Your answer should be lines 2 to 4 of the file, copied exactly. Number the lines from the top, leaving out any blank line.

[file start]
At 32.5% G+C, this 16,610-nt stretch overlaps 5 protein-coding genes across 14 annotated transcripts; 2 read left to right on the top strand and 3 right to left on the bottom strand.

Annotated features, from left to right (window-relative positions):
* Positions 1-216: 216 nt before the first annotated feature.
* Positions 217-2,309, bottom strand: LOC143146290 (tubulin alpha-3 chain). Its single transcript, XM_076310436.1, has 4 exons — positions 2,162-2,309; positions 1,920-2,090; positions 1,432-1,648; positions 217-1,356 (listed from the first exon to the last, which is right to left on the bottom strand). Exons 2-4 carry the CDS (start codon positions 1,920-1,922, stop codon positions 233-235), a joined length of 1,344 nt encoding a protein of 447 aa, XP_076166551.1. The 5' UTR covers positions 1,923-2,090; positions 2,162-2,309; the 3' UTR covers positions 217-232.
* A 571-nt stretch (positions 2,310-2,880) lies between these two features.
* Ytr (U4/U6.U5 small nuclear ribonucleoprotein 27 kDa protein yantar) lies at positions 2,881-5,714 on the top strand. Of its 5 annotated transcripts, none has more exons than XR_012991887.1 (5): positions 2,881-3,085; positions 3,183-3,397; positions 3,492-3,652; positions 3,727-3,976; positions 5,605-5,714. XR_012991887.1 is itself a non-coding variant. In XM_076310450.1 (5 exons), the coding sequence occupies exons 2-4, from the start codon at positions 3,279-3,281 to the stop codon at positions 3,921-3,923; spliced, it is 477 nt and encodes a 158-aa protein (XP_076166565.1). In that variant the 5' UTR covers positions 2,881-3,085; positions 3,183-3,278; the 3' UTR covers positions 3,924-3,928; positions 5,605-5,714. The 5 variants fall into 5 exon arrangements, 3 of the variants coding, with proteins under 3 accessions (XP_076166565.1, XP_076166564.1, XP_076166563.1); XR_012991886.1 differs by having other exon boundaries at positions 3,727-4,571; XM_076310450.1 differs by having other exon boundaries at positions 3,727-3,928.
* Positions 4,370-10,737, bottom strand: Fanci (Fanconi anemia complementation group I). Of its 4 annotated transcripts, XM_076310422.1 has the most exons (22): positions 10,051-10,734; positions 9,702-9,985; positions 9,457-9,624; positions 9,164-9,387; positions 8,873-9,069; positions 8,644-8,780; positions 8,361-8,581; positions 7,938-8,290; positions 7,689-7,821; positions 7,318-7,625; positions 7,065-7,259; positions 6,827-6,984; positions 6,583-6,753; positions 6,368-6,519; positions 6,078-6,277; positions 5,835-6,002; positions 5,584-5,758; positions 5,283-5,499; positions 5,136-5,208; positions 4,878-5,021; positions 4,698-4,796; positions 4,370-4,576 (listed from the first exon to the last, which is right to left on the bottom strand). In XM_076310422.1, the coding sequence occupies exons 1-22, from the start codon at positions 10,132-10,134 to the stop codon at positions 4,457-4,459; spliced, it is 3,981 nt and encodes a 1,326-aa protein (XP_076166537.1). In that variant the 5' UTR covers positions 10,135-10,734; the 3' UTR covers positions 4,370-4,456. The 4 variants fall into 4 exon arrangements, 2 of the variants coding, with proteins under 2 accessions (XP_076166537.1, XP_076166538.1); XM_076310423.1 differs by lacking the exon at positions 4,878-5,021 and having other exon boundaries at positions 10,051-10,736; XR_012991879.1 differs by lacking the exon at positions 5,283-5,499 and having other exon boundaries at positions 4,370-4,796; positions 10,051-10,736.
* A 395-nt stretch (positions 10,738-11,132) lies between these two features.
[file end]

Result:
Annotated features, from left to right (window-relative positions):
* Positions 1-216: 216 nt before the first annotated feature.
* Positions 217-2,309, bottom strand: LOC143146290 (tubulin alpha-3 chain). Its single transcript, XM_076310436.1, has 4 exons — positions 2,162-2,309; positions 1,920-2,090; positions 1,432-1,648; positions 217-1,356 (listed from the first exon to the last, which is right to left on the bottom strand). Exons 2-4 carry the CDS (start codon positions 1,920-1,922, stop codon positions 233-235), a joined length of 1,344 nt encoding a protein of 447 aa, XP_076166551.1. The 5' UTR covers positions 1,923-2,090; positions 2,162-2,309; the 3' UTR covers positions 217-232.